Ghostface stays true to himself

As a member of the Wu Tang Clan, Ghostface Killah was part of one of rap’s greatest dynasties. Now on his fourth solo album, The Pretty Toney Album, the Staten Island, NY native speaks about

As a member of the Wu Tang Clan, Ghostface Killah was part of one of rap’s greatest dynasties. Now on his fourth solo album, The Pretty Toney Album, the Staten Island, NY native speaks about who he is, life on a new label and how he plans to stay atop the rap game.

The Temple News: So is it Tony Starks, Black Jesus, Ironman or Ghostface Killah?

Ghostface Killah: It’s whatever you want to call it.

TTN: What’s the story behind the title of your new album?

GFK: They call me Tony Starks (alter ego of Marvel Comics character Ironman, a personal favorite of Ghostface) and Pretty Tony is a side of the Mack in the movie The Mack. So when I was watching The Mack I kinda put two and two together and was like ‘yo we’re gonna call this The Pretty Toney Album.’

TTN: What’s it like recording on your own compared to working with the Wu-Tang Clan?

GFK: It’s a project. It’s like the first time I did it was kinda rough. I felt like it was a lot of work for me. In time I got used to it. After the first one I knew how to go ahead and structure the next one. That’s how Supreme [Clientele] changes to Bulletproof [Wallet] to now you’ve got the Toney Album right here.

TTN: How’s it feel to be on Def Jam?

GFK: It feels better than the other label (Sony), but we’ll see if we can move some units. I’ll tell you that next time I see you.

TTN: What makes you so successful?

GFK: God is first. If it’s talent, it’s god given talent. God is the foundation of everything; my thinking, everything. My awareness; my breath, my breathing. That’s God. All that I gotta give back. All praises are due, so He’s first.

TTN: Missy Elliot and Jadakiss are both on the new CD. What artists, dead or alive would you like to collaborate with?

GFK: Patti LaBelle, I would love to do something with Patti. There are a lot of people, but a lot of older people. Stevie Wonder. R. Kelly is creative, but you know, he’s doing a lot of stuff. I would have to do something totally out of the ordinary. That’s on him. He’s creative though. I like Avant. He does his thing. Another serious one would be Beyonce. That would be nice.

TTN: How do you spend your time when you come to Philadelphia?

GFK: We just came from the Philly cheesesteak spot. I forgot the name of the spot though. That was tasting like a little Hamburger Helper right there. We go to the malls or do radio or might just chill in the hotel.

TTN: You’re originally from Staten Island, NY. Do you still call Staten Island home?

GFK: I’m staying in a bunch of places. Wherever I lay my hat, that’s where my home is right then.

TTN: What do you have to do to separate yourself from everyone else in the industry and stay on top of your game?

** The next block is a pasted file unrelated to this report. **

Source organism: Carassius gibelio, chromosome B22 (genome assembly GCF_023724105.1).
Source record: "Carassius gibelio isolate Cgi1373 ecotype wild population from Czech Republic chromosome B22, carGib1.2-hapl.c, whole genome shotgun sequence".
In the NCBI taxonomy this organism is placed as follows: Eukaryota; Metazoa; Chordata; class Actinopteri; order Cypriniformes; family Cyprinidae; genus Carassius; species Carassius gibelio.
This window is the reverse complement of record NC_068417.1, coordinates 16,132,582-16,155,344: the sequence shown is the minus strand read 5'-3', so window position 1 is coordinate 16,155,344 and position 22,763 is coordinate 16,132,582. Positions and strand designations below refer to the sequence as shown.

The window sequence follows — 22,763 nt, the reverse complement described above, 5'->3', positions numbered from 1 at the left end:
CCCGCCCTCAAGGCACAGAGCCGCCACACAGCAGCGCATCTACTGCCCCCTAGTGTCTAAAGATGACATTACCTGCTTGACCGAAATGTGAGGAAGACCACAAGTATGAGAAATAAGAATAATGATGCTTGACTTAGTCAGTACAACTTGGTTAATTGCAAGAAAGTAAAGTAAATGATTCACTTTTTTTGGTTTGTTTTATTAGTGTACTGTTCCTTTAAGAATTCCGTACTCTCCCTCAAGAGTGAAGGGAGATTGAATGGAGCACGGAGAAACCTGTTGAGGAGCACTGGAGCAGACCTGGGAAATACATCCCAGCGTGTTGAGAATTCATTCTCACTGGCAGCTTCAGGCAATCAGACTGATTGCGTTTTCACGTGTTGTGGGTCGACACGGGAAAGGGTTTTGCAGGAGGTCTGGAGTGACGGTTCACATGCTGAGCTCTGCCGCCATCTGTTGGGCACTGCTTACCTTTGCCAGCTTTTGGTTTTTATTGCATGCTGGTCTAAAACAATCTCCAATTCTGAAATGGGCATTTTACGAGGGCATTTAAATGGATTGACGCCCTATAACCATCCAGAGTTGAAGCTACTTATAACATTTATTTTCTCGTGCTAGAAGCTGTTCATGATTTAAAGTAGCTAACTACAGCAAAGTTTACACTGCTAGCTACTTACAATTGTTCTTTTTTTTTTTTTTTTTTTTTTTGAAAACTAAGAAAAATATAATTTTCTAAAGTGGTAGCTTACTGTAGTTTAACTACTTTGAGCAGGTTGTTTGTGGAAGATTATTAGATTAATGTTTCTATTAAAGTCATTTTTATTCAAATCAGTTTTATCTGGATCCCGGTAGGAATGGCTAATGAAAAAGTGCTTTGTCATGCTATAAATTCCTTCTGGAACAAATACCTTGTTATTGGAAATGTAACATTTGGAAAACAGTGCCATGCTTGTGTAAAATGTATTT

GFK: [The key is to] Don’t listen too much to what’s going on. Try to stay true to yourself. I listen to a lot of old soul music, so you know, that inspires me and I hang around my people that inspire me too. Like, my man Tyson. He’s been on the album. He’s from the same projects. He’s representin’ the Theodore Unit right now. He might throw a verse and it’ll be fire and just keep you on your toes and it keeps the faith in you and all that. Then, when we write rhymes together it’s even more crazy. So stuff like that and being around funny people that make me laugh.

TTN: Seems as though Little Jon is on the radio every five minutes and in the club wherever you go. What trends in hip-hop do you hear that you don’t like?

GFK: Hip-hop is universal. I wouldn’t trash him because that’s what they do in the South. That’s the South. We do what we do. What’s messed up now is there’s a lot of commercial stuff out there and I’m not just saying coming from the South because New York got the most commercial stuff. We just need more creativity.

These days and times right now are kinda rough and it’s like hip-hop has lost its soul and I don’t really feel it like I used to feel it back then. That’s why I try to stay in my own element, but I wish that we could all be creative and use our minds and just rhyme about whatever what we love instead of talking about who you’re gonna kill and this and that. That’s why the dirty South gets a lot of love because they don’t really be talking about ‘I’ll kill you and kidnap your daughter and I’ll do this.’ They want to have fun. So their music sounds like fun. They’re jumping around and yelling and doing all that stuff. They’re in the party. But when you have to talk about something about ‘I’ll kill you’ it’s like, ‘How are you gonna dance to that in the clubs?’ They wonder why they don’t get any spins.

TTN: Diddy has Making the Band. Xzibit has Pimp My Ride. What kind of reality show would you like to host?

GFK: I really don’t know what kind of show I’d want to host. I want to get into movies. Making my own movies. Writing my own movies. I’ve got a script called Raccoons in Hollywood right now that we’ll start shooting in September. At the same time I have another movie that I have written. That one will pop off and we’ll go to the next one. I don’t know. Reality TV shows, and all that stuff, I watch some of them, but I never really thought about it like that. If I did, it’d be like Joe Millionaire or something.

Lucas K. Murray can be reached at

Be the first to comment

Leave a Reply

Your email address will not be published.